In addition to his prolific comedy talents, Les was a highly entertaining programme host and took over from Terry Wogan presenting the top-rated entertainment gameshow “Blankety Blank” for a successful 7 series on BBC1 and a revival of “Opportunity Knocks” in 1990.
Les had equal success on the radio and over this same period recorded his own sketch show series “Listen to Les” for BBC Radio 2.
As an actor Les starred in a series of comedy plays written by Ray Galton and Alan Simpson “Dawson’s Weekly” and was proud to appear as a ‘100-year-old grandmother’ in the Argentinian play by Roberto Cossa “La Nona”, screened on BBC2 in 1991. He subsequently went on to play ‘Moreton Stanley’ in “Demob” – a six-part drama starring Griff Rhys Jones and Martin Clunes which aired posthumously.
Les continued to appear with enormous popularity in pantomime and Summer Season throughout his career. He had great success playing the Dame – ‘Nurse Ada’ – in “Babes in the Wood” alongside John Nettles breaking box office records during its ten-week run in Manchester. He had a similar success in “Dick Whittington” in Wimbledon and Leeds.
On stage, Les played ‘Stanley Gardner’ in the Ray Cooney farce “Run For Your Wife” alongside Eric Sykes, both in the West End and during the National Tour.
Les was honoured to make a number of appearances in the “The Royal Variety Performance” shows collecting rave reviews on each appearance, and was the subject of “This is Your Life” twice (1971 and 1992). In 1992 he won the prestigious British Comedy Award for Best Variety Performer.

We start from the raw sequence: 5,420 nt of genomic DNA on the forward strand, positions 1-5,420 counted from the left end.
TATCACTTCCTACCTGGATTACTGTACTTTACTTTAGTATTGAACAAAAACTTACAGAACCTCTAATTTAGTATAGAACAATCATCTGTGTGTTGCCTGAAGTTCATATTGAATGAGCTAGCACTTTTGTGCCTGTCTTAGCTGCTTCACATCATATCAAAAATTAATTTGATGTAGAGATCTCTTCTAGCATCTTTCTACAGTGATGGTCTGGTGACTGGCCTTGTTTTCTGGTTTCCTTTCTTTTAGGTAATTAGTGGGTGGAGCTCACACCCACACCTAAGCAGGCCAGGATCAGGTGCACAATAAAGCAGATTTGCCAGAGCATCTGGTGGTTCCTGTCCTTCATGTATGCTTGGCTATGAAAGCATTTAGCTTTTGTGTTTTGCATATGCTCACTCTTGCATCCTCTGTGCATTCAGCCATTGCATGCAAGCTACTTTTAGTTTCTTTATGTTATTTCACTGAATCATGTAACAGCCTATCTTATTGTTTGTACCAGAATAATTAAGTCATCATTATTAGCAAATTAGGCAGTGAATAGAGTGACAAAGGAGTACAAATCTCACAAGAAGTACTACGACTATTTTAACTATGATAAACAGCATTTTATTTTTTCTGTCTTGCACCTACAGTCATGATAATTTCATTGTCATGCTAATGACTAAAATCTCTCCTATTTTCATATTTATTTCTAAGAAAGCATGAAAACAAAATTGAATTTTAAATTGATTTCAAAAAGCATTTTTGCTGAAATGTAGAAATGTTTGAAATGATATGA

He fulfilled his ambition to be a published writer, and in addition to his radio, screen and stage work, produced twelve books including “Well Fared, My Lovely” and his autobiographies “A Clown Too Many”, and “No Tears for the Clown”.
Les’ life was not without sadness, no more so when he lost his first wife, Meg, in 1986 after a long battle with cancer. Together with Meg, Les had had three children, Julie, Stuart and Pamela.
Les found happiness again with new love Tracy whom he married in 1989. They were blessed with a daughter, Charlotte, in 1992, but sadly Les lost his life when Charlotte was just 8 months old following a massive heart attack – he was just 62. In the weeks leading up to his death, Les made his final appearances on “In the Psychiatrists Chair” for BBC Radio 4 and a guest television appearance on Cilla Black’s “Surprise Surprise” singing ‘I’ve Got You Babe’ with a karaoke super fan.
On 24th February 1994, friends, family, celebrities and fellow comedians gathered to honour Les’ life at a memorial service held at Westminster Abbey.
In celebrating Les’ memory the legacy lives on and many programmes have been produced posthumously including “Heroes of Comedy” and “The Unforgettable Les Dawson” for ITV, “The Many Faces of Les Dawson” for the BBC, “The Interviews” (for UKTV), “Les Dawson Forever” for ITV3, “Les Dawson: In His Own Words” for Channel 5 and most recently “Urban Myths – Les, Miserable”, a comedy special inspired by Les’ time in Paris in the 1950’s (Red Production Company for Sky Arts), “Les Dawson – The Lost Tapes” (Title Role Productions for ITV) and “Les Dawson’s Funniest Moments” (Studio Crook for Channel 5).
Perhaps one of the most notable is “Les Dawson : An Audience With That Never Was”. This one-off special was made for ITV as a fitting tribute to mark the 20th Anniversary of Les’ death using 3D hologram technology bringing his much loved life back into the studio in front of an appreciative audience.
This year impressionist Jon Culshaw takes on the role of Les Dawson in a one man play “Les Dawson – Flying High”. The play from BAFTA and Olivier Award winning writer Tim Whitnall and director Bob Golding premiers at the Edinburgh Fringe Festival before embarking on a UK Tour ending in Les’ home town of Lytham St. Annes at the Lowther Pavilion.